In this post we take a look at what investing really is and how it is different from buying.
So let’s start right at the beginning…
What Is Investing?
Investing is a word that is used an awful lot.
Sometimes it is used correctly and other times it is abused.
For example, how many times have you heard a salesperson talking about “investing in a new car” or “investing in a new coat” or “investing in a new sofa?”
Good salespeople know that investing is a good thing to do whereas spending is usually a bad thing to do – relatively at least.
That’s why they abuse the investing word in order to get you to buy what they are selling.
Their sales pitch is also designed to make you feel less guilty about your purchase or maybe even provide you with a plausible reason for over-spending when you have to explain it to your partner, friends or family later – “but it’s an investment!”
Before we go any further then, it’s important to define what we mean by investing, not just to clarify things, but as you will see later, to guide us during those times when we are not quite sure what action to take at a particular moment in time.
If you are going to learn how to invest, then you will presumably want to put that knowledge to good use by becoming an investor.
Only natural isn’t it? We also don’t want to be making silly mistakes just because we don’t know what we are doing.
So here goes then…
Definition Of Investing
According to my Chambers 20th Century dictionary, the word “invest” is defined in many ways such as “to clothe”, “to settle or secure”, etc.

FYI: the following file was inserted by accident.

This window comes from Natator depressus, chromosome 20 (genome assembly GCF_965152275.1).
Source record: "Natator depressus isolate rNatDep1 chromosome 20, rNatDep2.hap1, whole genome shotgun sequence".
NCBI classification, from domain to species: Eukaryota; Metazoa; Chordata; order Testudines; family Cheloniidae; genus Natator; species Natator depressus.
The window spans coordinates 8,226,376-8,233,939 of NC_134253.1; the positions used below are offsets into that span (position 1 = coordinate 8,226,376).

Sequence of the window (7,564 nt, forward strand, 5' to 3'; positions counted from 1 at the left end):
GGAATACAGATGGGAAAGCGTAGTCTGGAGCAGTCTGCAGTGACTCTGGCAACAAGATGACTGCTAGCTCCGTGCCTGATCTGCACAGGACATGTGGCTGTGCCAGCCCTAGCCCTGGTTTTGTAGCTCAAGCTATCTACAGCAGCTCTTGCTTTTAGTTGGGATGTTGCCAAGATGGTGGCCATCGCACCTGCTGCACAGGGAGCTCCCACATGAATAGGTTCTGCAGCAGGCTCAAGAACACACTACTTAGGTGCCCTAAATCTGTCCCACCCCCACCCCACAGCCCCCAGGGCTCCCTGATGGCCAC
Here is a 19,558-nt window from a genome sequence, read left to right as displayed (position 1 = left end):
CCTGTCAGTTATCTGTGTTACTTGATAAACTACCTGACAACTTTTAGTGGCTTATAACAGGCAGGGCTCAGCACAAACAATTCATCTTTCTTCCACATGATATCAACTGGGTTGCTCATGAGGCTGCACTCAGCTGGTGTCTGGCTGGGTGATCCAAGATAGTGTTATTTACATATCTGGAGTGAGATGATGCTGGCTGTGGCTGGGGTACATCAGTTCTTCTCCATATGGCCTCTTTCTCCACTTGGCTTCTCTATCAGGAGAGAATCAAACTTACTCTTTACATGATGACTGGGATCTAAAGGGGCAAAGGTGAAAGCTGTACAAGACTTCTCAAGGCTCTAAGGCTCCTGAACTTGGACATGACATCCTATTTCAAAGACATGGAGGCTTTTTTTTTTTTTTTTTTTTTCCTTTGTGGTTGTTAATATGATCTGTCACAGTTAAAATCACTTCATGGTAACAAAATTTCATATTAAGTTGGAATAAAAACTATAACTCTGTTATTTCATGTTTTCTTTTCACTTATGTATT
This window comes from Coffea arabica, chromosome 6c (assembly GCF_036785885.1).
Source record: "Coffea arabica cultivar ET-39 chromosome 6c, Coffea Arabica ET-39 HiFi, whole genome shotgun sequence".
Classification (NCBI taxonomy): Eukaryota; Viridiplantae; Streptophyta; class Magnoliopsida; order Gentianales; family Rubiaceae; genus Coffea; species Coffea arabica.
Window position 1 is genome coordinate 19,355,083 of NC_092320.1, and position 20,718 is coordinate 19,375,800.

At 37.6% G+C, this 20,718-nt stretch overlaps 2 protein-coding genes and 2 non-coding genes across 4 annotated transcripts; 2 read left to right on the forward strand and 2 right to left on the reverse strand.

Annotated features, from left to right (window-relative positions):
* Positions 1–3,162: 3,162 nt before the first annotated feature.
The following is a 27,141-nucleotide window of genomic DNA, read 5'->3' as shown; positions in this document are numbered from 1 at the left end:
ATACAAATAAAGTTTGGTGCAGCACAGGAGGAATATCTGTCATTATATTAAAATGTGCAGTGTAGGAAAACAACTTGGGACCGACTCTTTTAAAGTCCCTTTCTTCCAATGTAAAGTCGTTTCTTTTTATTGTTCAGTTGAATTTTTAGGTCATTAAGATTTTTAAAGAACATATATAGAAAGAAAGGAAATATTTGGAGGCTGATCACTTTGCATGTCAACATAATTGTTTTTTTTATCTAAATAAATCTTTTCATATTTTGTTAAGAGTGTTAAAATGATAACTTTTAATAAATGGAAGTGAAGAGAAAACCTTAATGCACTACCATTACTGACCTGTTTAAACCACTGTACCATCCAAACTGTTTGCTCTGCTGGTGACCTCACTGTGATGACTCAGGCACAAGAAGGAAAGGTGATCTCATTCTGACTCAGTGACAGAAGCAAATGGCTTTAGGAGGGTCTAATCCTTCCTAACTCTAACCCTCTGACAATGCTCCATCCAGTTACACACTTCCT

However, the most applicable definition it gives to describe what we are doing here is “to lay out for profit”.
Now, straight away, we can see that true investing is not the same as just buying.
Buying is about spending money (usually anyway) or “laying out” as it is described in the definition above.
Investing also involves spending money or laying out but it is about spending money on something that you can make a profit from.
In financial terms, things that have a financial value attached to them that we can generate an income or a profit from are called assets.
Of course, once you have bought an asset, you can either hold onto it to generate ongoing passive income or sell it, hopefully for a higher price than you bought it, to generate a capital gain.
The extent to which you can do either or both of these things will depend on the type of asset you have bought, of course.
How To Invest In Shares
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